Honor View 20 Preview – The first with a subtle camera hole

Although it can only be found on phones for a year and a half, the notch has become an integral part of the design of the modern smartphone. Thanks to this notch, modern phones know how to use more surface for the screen. However, manufacturers always want more and it seems that the notch will be partly replaced in 2019 by, well, what do we call it? In English they talk about ‘hole punch’, which translates to ‘perforation’, but that doesn’t sound good. Let’s stick to ‘camera hole’ for now; a circular cutout from a corner of the screen that the front camera can shoot through.

The first phone with such a camera hole that we got our hands on is the View 20, the upcoming top device from manufacturer Honor. A small corner was reserved for Honor on the Huawei booth at CES, where four copies of the View 20 were displayed. There we spoke extensively with an Honor employee about the technical challenges surrounding the camera hole and the special features of the camera. And of course we could also work with the telephone ourselves.

From notch to camera hole

Honor is quite proud of how the camera hole is produced. Simply making a hole in the 6.4″ LCD is not an option, as that would make the glass too weak and cause problems with light leakage from the camera. Honor only makes a hole in the light guide, the layer of the screen that the light from the backlight is evenly distributed over the screen surface. The front camera therefore photographs through the LCD. This approach also ensures that the hole can remain relatively small. Honor emphasizes that its camera hole is 4.5 mm smaller than, for example, the camera hole in Samsung’s Galaxy A8s.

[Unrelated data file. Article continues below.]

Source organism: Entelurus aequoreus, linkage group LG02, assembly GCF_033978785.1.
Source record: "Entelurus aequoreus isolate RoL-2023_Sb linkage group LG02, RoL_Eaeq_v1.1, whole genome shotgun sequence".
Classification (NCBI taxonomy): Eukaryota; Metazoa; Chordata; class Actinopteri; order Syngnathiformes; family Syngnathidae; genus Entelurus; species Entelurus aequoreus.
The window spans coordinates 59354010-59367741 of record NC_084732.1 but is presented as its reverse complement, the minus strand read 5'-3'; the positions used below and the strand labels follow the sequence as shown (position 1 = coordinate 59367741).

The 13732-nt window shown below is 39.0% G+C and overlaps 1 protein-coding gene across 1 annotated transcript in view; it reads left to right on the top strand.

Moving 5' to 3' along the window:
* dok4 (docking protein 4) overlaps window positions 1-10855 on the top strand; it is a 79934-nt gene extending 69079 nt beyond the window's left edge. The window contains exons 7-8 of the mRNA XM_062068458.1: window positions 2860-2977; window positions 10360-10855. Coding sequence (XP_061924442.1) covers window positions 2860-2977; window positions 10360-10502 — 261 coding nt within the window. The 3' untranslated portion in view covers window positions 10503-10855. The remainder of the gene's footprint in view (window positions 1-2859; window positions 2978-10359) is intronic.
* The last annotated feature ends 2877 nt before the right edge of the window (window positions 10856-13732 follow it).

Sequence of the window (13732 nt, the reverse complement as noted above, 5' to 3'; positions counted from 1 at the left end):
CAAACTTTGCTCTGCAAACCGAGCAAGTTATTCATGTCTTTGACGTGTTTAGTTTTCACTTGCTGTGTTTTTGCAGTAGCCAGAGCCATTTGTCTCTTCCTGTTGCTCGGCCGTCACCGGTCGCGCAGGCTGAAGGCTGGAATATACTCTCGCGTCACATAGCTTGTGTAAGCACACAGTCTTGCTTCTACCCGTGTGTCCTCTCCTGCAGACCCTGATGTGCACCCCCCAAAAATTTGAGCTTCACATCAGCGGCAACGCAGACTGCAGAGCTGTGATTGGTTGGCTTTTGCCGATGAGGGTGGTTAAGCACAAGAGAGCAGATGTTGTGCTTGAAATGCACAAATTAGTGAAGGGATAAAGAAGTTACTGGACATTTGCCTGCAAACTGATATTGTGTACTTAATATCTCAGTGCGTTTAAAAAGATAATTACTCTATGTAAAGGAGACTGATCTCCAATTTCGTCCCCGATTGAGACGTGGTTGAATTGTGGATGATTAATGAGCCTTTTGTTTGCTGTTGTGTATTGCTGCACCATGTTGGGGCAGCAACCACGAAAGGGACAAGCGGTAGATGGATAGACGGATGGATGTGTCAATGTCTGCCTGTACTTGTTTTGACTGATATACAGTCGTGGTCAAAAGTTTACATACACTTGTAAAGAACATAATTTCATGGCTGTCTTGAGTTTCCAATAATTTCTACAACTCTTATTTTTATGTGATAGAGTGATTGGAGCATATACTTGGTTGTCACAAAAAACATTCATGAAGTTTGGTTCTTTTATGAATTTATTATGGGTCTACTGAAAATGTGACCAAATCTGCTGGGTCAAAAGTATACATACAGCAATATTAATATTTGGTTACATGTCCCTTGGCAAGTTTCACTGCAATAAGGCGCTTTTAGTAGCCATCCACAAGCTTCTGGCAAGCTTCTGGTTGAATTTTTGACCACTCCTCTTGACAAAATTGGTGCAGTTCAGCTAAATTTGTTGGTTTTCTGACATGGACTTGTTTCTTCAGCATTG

The sensors that used to be above the screen or in the notch have been placed on top of the phone with the View 20. All this ensures that the front of the phone consists of 91.8 percent screen according to Honor, a claim that we believe, because when you hold the phone, it is indeed almost only the screen that you see. Because the hole is in a corner instead of in the middle, as with the notch, it is less noticeable and all in all we think it’s a nice find. Of course, it won’t work on every kind of phone; for example, some manufacturers opt for a notch because they can then build in a larger speaker and if a phone is equipped with an infrared camera for face unlocking, a small hole in the screen will not suffice.